Hurricane Season: How Marathon Petroleum Prepares for Nature's Worst
The National Weather Service forecasts as many as six major hurricanes with winds of 111 miles per hour (Category 3) or higher during the 2022 Atlantic hurricane season, which began in June and lasts through the end of November. Marathon Petroleum incorporates extreme weather planning into its emergency preparedness and response program, taking additional steps prior to the hurricane season to increase the readiness of facilities, particularly in the Atlantic and Gulf Coast regions.
The company’s Emergency Preparedness Group (EPG) facilitates meetings of a cross-organizational team called the Hurricane Advisory Committee (HAC), which monitors storms throughout the hurricane season. With as many as 50 participants from various company operating components and organizations, the HAC makes certain the appropriate groups have the latest weather updates and communicate effectively before storms make landfall. Before the onset of the Atlantic hurricane season each year, the HAC meets to review lessons learned from the previous year and ensure the company is prepared for the upcoming season.
“The goal is to review the new season’s predictions and confirm our facilities’ preparedness levels, their risks and the potential impacts they could face,” said Marathon Petroleum Health, Environment and Safety Professional Tracy Cowan of the EPG. “Now that the season has begun, we stay in contact with operating components, monitor weather patterns and storm activity, and arrange additional HAC calls if needed.”
Preparation Runs Deep
Marathon Petroleum has continued to invest resources in designing and constructing facilities to hold up under a variety of severe weather conditions. In recent years, new centralized control rooms were built at the company’s Galveston Bay refinery in Texas and its Garyville refinery in Louisiana to withstand hurricane-force winds and storm surges. The company also carefully considers the presence of established infrastructure near its facilities, which provides additional safeguards. An external levee that ranges in height from 19 to 23 feet has protected the Galveston Bay facility from flooding during several storms, including the record rainfall of Hurricane Harvey in 2017. The Garyville refinery is also protected from flooding by an external levee system that runs along the Mississippi River. Additional protection for Garyville will eventually come from an 18-mile levee system called the West Shore Lake Pontchartrain Hurricane and Storm Damage Risk Reduction System that is currently being constructed through federal and local funding.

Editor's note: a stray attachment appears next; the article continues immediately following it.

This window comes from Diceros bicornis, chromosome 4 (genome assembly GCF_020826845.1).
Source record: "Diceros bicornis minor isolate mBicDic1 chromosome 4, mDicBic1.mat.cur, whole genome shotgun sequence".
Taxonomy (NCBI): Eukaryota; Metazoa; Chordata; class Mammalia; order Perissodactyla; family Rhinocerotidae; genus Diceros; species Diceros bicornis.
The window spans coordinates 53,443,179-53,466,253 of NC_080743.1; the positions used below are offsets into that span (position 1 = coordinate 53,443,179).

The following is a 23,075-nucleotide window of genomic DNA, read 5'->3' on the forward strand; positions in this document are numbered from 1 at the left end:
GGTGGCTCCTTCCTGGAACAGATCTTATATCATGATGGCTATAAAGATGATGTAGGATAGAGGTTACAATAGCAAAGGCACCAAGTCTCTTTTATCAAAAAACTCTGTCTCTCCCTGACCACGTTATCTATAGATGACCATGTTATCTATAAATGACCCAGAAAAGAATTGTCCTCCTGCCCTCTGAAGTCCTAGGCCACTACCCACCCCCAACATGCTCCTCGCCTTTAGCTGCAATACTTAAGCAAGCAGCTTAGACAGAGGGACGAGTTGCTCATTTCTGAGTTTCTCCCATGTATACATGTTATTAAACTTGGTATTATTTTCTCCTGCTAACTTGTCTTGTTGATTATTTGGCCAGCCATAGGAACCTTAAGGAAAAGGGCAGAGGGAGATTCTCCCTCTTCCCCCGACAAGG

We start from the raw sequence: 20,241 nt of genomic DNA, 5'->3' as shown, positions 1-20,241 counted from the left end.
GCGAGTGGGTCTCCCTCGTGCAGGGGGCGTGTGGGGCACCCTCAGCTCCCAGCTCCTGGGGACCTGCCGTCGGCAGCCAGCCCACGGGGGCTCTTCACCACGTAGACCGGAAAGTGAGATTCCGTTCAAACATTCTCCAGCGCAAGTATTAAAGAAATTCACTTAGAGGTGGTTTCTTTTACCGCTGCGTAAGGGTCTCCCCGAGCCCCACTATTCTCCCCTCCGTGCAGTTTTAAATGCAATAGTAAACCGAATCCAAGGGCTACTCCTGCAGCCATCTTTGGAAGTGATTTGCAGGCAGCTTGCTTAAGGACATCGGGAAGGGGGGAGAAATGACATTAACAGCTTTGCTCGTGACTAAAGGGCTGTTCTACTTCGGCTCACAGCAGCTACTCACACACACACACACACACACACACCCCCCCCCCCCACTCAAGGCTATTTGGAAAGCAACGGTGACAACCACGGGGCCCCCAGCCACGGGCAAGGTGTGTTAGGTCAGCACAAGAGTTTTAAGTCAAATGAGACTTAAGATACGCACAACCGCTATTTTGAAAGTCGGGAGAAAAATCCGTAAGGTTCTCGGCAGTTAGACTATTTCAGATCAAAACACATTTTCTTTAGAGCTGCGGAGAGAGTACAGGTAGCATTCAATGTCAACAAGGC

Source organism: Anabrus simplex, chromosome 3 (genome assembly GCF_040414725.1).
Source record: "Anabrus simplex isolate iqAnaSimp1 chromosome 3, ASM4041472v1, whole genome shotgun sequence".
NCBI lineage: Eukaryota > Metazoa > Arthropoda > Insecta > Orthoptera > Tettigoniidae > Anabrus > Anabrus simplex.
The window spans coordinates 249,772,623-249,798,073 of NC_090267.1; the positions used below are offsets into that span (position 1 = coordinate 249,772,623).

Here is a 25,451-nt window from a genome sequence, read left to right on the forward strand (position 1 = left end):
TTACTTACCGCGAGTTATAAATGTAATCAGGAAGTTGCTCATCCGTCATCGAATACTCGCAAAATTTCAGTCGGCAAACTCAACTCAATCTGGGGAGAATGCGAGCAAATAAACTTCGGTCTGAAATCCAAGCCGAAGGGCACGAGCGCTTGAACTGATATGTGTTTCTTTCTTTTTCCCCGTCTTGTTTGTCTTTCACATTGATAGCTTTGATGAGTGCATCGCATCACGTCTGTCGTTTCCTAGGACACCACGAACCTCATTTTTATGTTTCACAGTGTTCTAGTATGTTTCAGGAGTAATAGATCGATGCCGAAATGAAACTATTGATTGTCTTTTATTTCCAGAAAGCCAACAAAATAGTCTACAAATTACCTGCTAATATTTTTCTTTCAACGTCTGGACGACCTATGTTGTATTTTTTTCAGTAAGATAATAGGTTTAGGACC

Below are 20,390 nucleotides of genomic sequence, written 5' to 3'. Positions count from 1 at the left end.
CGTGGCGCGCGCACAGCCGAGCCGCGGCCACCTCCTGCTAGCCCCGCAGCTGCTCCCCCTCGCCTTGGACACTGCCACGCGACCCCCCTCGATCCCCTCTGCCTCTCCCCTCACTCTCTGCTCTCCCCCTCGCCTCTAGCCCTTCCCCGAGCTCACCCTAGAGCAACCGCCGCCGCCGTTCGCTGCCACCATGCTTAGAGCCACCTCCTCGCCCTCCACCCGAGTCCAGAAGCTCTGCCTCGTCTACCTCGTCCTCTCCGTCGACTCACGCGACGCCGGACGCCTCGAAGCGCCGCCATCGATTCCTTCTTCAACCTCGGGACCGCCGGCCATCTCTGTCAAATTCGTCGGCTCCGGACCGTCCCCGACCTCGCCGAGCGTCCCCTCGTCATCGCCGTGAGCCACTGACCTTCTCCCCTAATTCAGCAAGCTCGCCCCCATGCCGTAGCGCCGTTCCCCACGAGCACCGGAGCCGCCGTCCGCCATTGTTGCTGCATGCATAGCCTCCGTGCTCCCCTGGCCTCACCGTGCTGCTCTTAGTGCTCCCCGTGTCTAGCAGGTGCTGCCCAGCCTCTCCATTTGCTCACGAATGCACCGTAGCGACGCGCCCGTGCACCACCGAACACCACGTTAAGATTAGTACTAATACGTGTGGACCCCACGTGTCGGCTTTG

Prior to a hurricane or tropical storm arriving at a facility, the local operations team begins monitoring weather developments. Depending on the storm’s projected path, Marathon may implement the facility’s severe weather response plan, activate the local Incident Management Team, reduce the number of employees on site and, if necessary, begin facility shutdown procedures. After a major storm makes landfall, Marathon Petroleum’s Corporate Emergency Response Team is often activated to coordinate efforts to account for all impacted employees and address humanitarian needs, such as home stabilization assistance, temporary housing, food, fuel and other emergency supplies. Simultaneously, the company’s Business Recovery Team shares information among company organizations to support resumption of business operations at affected locations.
Apart from restoring operations, Marathon Petroleum’s core values and culture inspire ongoing assistance to impacted local communities. Multiple company organizations and employee volunteers get involved in the aftermath of a storm by investing time and financial resources in initiatives to aid recovery. These efforts are further supported by corporate donations.
“Each time that Marathon is impacted by a storm, the company’s primary response team leaders review lessons learned and opportunities for improvement,” Cowan said. “There will always be ‘unknowns’ involving storms; however, our process allows us to continually strengthen our response plans and tools, so we are even better prepared the next time a storm comes.”
“MPC’s Emergency Preparedness Group works with facilities in the Atlantic and Gulf Coast regions, including the Garyville refinery (above, left) and the Galveston Bay refinery (above, right), to ensure hurricane preparedness. Forecasters predict the 2022 Atlantic hurricane season could involve as many as six major hurricanes.”